Świętowanie niedzieli przez udział w Eucharystii (panorama historyczna)

  • Jarosław A. Superson Uniwersytet Papieski Jana Pawła II w Krakowie
Słowa kluczowe: Eucharystia, niedziela, pora celebrowania eucharystii niedzielnej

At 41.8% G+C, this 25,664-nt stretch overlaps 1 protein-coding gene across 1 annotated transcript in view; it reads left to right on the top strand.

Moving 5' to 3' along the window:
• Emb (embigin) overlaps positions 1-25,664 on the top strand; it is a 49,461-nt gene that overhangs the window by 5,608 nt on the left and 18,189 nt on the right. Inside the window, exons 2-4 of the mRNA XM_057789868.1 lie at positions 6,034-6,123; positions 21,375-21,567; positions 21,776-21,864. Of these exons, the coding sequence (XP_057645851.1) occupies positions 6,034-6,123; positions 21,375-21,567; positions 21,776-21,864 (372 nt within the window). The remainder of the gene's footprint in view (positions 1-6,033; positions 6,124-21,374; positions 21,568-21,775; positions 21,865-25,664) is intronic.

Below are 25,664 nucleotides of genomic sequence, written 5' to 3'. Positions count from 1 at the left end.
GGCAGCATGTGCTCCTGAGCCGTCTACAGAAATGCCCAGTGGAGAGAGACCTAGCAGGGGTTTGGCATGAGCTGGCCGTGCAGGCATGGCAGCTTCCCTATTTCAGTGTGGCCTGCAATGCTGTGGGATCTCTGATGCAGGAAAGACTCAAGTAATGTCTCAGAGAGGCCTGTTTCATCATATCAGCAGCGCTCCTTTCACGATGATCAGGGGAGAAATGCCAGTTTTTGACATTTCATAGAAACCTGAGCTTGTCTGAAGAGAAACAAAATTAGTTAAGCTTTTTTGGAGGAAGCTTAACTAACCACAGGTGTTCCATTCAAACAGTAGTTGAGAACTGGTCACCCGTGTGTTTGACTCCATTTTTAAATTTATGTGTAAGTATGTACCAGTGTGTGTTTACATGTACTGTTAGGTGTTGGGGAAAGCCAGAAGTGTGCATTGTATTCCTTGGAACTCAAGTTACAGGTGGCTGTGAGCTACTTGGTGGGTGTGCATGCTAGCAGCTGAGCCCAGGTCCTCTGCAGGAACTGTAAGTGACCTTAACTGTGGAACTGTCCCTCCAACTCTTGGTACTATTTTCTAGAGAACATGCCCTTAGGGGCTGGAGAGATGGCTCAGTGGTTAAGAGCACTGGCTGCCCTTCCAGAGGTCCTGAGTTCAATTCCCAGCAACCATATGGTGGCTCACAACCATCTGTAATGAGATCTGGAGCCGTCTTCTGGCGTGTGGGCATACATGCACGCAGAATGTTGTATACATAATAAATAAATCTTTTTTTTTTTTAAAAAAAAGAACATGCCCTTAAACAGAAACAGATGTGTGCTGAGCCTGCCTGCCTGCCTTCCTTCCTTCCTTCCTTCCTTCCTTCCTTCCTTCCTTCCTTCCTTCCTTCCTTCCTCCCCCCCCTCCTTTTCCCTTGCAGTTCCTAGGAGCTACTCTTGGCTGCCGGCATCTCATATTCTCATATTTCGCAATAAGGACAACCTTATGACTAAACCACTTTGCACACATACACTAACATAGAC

Analyzing the heritage of Christianity, we see that since the very beginning, Sunday, the first day of the week, has always been the day of common Church gathering to celebrate the Eucharist. In the very beginning, as pointed by Tertullian, the celebration took place at night because of the precessions. Night or dawn gave more privacy and security. After the Edict of Milan it became a custom that a Mass should be celebrated after three o’clock, or at night, if they fell around so-called Quattro Tempora. In the middle ages it was believed that any time of the day is good to celebrate the Eucharist, but missa conventualis et sollemnis in hora Tertia. After the Council of Trent the time of the main Sunday Eucharist – summa – was determined by the bishop and in Poland it was at 10.00 AM. Often before this Mass was a Mass primaria celebrated. In the beginning of XX century the Code of Canon Law of 1917 stated that it was not allowed to celebrate a private Mass earlier than an hour before dawn or an hour after noon. For the solemnities that had its own vigil, the celebrations of the Eucharist took place in the evening. The purpose of that practice was to prepare for the celebration of the solemnity of the next day. Along with industrialization, introduction of different work shifts, persecution of the Church and other specific circumstances, it was allowed to celebrate Mass in the evening. This rule was especially visible during the Second World War and shortly after when the Sunday evening Mass was celebrated for the prisoners of war, those who were detained and foreigners. After the Church adapted the rule that the canonical hour for the Vespers would be called Vespers I, a discussion on the celebration of the Mass on Saturday evening started among the moral theologians. Participation in the Saturday evening Mass was supposed to satisfy the obligation of participation in the Sunday Mass and the holy days de praecepto. The Church recognized that there was a large group of the faithful who practiced sports and hunted on Sundays and that there was also an insufficient number of priests in some parishes. Therefore, so-called pre-holyday Mass was introduced to enable more participation in the Masses. The document Eucharisticum Mysterium of 1967 definitely recognized that the participation in Saturday vigil Mass satisfied the obligation of Sunday Mass participation. It was reconfirmed again by the Code of Canon Law in 1983 and by Dies Domini of John Paul II and the II Council of the Church of Poland.